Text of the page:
Clio is the leading cloud-based legal practice management tool in North America. Clio’s support of my Innovation Fellowship with the ABA Centre for Innovation has given me the opportunity to expand the project in a couple of really interesting ways. Today, I’d like to share with you the first part of that expansion: making it possible to do analogical reasoning about case data held in your Clio account.
For background, my innovation fellowship project is to add the power of case-based reasoning by analogy provided by the openlcbr tool to the open-source legal expert system and document automation tool docassemble. The result is an open-source expansion package for docassemble called docassemble-openlcbr.
So far in the project I have released a live proof of concept site that shows you what it would be like to use a tool doing case-based reasoning by analogy. I have also developed a website that demonstrates what an online interface for generating openlcbr databases would look like. If you’d like details on how the analogical algorithm works, check out my deep-dive post.
Clio is a cloud-based practice management solution for law firms. Last year Clio released a new version of their app, along with version 4 of their API, which allows for an unparalleled level of integration with other software tools online, such as docassemble.
My goal for this experiment was to see whether it would be possible to have docassmble-openlcbr predict the legal outcome of a case obtained from a live Clio account online.
For the purposes of this experiment, Clio has provided me with a test account. Inside that account, I have created a single client file. I have also used Clio’s custom fields feature to add the factors from the demonstration openlcbr trade secret database to the Clio account, and entered that data for the one test matter.
I then created a modified version of the openlcbr-docassemble demo which gives you the option of either specifying a test case yourself, or downloading the data from the test Clio application.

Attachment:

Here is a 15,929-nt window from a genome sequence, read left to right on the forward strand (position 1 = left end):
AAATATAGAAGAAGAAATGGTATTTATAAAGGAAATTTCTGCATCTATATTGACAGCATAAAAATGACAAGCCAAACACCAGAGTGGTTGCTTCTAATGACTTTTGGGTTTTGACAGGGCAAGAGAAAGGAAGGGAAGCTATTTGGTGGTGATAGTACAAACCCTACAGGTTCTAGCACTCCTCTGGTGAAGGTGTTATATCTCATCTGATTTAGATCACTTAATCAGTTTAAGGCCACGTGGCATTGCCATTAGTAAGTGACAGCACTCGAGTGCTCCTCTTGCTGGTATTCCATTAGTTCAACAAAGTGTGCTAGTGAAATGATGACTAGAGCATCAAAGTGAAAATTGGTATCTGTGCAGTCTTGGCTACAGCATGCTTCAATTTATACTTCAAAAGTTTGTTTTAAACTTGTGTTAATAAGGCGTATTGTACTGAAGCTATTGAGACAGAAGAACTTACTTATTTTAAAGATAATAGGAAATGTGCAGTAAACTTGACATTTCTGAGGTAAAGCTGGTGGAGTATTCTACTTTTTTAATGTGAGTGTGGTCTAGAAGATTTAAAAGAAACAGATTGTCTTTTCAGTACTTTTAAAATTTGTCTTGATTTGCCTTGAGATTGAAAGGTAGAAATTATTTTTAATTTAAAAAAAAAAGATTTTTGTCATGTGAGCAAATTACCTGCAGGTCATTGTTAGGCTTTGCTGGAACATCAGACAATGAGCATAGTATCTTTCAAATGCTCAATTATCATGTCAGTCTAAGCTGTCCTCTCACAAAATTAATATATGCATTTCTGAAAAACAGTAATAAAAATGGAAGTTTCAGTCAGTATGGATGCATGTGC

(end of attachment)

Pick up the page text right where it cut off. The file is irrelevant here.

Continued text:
You can try the demo interview live, here.
What I Learned
If you’re interested in the nitty-gritty, feel free to join the slack channel for my project at the docassemble slack (channel name #analogyproject), and I’ll fill you in. Here’s the short version:
- It is slightly less convenient to add an API to docassemble than I would have anticipated. Integrating with the API configurations screen requires changes to the docassemble code, and can’t be done with just a package.
- Clio’s character limit for custom field names required me to make some changes to my code, and left me with a less-than-ideal interface for entering the data inside the Clio app. Luckily, I’m expecting to have an opportunity to talk to the Clions about it sometime soon.
- Even though I had to write the API code from scratch, connecting docassemble to Clio in useful and powerful ways was really easy. A more fully-featured docassemble-Clio package would be a powerful tool.
Part 2 of the integration plan is to see whether it is possible to have data held in a Clio account used as the database — or to supplement the database — for a docassemble-openlcbr reasoning tool. Stay tuned.